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General Motors’ massive electric vehicle event last week announced several very important steps towards the automaker’s electrification, including the launch of Cadillac’s first all-electric crossover. Dubbed the Lyriq, it was supposed to debut at a special event on April 2 in Los Angeles but the brand has decided to cancel it over coronavirus concerns.

Automotive News reports that Cadillac is currently discussing an alternative debut date for its EV utility and is reevaluating its production plans. The cancelation of the initially announced date also hit GM’s shares, which got a huge boost after the event from last week but eventually collapsed to the lowest levels since the carmaker’s November 2010 initial public offering. GM’s shares closed at $24.69 on Monday.

The coronavirus outbreak also hit the manufacturer’s daily operations. The company is limiting travels outside its Detroit HQ to protect workers, while the employees have been instructed to have meetings with dealers and suppliers over video calls.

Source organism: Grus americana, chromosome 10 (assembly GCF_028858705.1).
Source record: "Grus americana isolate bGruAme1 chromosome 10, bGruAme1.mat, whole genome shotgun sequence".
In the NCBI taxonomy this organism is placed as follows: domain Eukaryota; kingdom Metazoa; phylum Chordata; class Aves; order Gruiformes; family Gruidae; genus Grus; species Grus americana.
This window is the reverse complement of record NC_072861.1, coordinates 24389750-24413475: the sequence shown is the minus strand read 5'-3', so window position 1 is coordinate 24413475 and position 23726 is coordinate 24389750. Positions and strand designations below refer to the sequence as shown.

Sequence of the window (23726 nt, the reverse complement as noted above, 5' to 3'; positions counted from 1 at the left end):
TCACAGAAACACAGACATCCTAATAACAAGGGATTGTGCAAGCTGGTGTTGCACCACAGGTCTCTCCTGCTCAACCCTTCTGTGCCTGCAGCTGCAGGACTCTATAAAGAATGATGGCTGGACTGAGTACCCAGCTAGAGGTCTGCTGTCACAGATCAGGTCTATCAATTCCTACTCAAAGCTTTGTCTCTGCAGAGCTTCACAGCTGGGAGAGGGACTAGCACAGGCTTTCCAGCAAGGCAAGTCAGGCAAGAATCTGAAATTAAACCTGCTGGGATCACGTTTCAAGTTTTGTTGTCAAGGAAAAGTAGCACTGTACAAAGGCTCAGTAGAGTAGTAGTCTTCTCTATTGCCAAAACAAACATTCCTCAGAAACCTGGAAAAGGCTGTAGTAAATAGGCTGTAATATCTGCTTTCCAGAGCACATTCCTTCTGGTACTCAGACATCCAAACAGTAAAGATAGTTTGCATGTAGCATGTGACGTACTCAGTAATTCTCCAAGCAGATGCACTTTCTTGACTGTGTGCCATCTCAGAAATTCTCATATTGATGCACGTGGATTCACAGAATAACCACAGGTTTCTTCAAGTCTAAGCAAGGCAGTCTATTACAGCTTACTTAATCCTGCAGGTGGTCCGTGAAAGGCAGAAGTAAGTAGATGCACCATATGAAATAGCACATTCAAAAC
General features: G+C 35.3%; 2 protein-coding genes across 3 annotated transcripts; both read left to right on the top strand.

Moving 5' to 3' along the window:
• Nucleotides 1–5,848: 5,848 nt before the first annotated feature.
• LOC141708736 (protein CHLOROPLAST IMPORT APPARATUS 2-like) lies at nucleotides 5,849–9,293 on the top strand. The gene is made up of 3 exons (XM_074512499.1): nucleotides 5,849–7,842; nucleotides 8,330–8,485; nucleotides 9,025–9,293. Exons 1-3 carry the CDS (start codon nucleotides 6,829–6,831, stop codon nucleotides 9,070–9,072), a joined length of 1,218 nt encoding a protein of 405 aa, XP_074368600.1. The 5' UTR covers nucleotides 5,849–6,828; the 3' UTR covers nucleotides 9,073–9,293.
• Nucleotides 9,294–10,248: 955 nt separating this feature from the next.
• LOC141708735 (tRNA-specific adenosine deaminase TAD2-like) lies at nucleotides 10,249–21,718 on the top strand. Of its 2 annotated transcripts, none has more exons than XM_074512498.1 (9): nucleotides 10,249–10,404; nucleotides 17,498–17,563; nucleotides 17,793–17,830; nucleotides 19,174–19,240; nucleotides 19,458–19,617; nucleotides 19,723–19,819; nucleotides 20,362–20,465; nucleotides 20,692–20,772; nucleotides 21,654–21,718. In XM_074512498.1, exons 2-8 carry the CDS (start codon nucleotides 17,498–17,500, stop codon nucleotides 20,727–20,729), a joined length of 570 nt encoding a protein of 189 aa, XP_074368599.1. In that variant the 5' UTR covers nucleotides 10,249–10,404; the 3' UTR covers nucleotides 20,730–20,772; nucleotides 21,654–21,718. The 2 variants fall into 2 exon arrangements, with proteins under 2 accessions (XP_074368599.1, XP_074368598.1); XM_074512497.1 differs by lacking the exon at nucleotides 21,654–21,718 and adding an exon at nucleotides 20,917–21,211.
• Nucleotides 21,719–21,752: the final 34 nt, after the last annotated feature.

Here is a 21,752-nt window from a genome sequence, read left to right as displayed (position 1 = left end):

Back to the Lyriq, it will ride on GM’s new, modular platform for electric vehicles, called Ultium, which incorporates adaptive battery packs with a capacity of between 50 kilowatt-hours and 200 kWh. Cadillac believes that the crossover, in its range-topping form, could go as far as 400 miles (644 kilometers) on a charge. A huge $2.2-billion investment into General Motors’ Detroit-Hamtramck Assembly Plant ensures the production of the Cadillac Lyriq will take place there.

The coronavirus outbreak already caused major events in the automotive industry to be delayed or canceled, including the Beijing Motor Show and Geneva Motor Show, the debut of Toyota’s new crossover, many media drives of new models, and more. Companies such as Hyundai and Kia were even forced to stop car production at some of its plants.

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